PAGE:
My Lords, I congratulate CRUK on producing this magnificent report and manifesto. Continuing with the theme of research, the report identifies the necessity of further closing the funding gap in research of about £1 billion in the next decade. This research is in key areas where our scientists are leaders in the world, such as the early detection of cancer using cell-free DNA and technologies such as messenger RNA for vaccine production, using genomes and early protein expressions for early diagnosis. The Minister mentioned the key area of reducing lung cancer using known technology, but it is in discovery science where we need to increase funding, especially when government funding falls far behind charity funding, particularly from CRUK.

I agree that research funding is key. That is why I mentioned the £100 million that we spent in 2021-22. The Medical Research Council is also spending £125 million per annum on cancer research. That is allowing us to introduce vital things such as the point-of-care cancer treatments that our regulators that have brought in ahead of anyone else in Europe, showing the key flexibility that our regulators now have, meaning that people can have individualised cancer care. I agree that we need to invest in these sorts of activities.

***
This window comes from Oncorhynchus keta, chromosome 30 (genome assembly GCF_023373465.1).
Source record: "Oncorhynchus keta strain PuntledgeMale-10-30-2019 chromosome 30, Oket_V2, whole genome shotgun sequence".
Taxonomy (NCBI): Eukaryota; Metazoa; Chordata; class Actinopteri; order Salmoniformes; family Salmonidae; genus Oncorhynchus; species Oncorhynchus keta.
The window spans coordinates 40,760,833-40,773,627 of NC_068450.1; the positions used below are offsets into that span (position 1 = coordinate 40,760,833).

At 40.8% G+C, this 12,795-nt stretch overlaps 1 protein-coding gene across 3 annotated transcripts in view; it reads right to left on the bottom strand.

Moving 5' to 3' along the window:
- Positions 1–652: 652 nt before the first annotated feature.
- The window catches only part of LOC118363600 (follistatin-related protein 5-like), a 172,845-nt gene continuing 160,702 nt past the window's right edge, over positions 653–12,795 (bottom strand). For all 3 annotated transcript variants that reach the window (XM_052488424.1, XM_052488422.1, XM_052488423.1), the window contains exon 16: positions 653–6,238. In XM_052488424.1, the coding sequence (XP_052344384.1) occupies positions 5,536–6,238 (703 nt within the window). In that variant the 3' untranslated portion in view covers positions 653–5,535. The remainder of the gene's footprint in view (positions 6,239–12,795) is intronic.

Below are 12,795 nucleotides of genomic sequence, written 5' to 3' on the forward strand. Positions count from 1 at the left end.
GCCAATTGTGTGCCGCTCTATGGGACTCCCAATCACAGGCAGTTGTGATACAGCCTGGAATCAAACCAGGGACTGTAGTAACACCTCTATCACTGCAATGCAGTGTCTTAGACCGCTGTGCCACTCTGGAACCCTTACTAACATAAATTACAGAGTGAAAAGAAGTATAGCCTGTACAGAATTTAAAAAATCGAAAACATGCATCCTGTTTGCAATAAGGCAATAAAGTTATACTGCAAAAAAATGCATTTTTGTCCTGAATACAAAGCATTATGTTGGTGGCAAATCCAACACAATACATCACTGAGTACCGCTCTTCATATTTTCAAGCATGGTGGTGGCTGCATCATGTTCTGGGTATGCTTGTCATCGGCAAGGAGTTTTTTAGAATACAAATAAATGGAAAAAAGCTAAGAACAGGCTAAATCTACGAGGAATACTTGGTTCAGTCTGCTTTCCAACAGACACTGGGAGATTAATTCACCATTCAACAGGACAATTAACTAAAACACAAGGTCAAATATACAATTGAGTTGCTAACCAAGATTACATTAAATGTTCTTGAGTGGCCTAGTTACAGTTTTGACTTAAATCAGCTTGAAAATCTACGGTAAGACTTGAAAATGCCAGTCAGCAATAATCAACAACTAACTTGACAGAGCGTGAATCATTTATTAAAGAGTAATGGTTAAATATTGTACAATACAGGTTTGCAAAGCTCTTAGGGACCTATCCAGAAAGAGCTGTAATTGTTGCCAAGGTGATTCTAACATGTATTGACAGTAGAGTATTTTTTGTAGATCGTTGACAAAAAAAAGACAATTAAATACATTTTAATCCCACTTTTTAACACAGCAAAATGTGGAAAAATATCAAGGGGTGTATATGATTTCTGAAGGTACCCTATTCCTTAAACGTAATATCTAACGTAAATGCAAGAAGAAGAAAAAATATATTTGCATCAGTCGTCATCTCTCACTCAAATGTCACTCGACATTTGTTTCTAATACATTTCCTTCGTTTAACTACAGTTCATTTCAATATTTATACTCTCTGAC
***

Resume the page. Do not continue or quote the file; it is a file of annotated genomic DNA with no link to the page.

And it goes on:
My Lords, I recently had a meeting at one of our excellent specialist cancer hospitals. It explained that it had tens of millions of pounds in the bank that it would like to spend on facilities and equipment to support new cancer treatments, but it cannot. The only blocker is that it cannot get a certificate from the local integrated care board to authorise the capital expenditure. Frankly, I was astonished by that. I invite the Minister to explain, in terms that even I can understand, why the Government think it a good idea to prevent a world-leading hospital trust from spending money that it already has on much-needed cancer research facilities.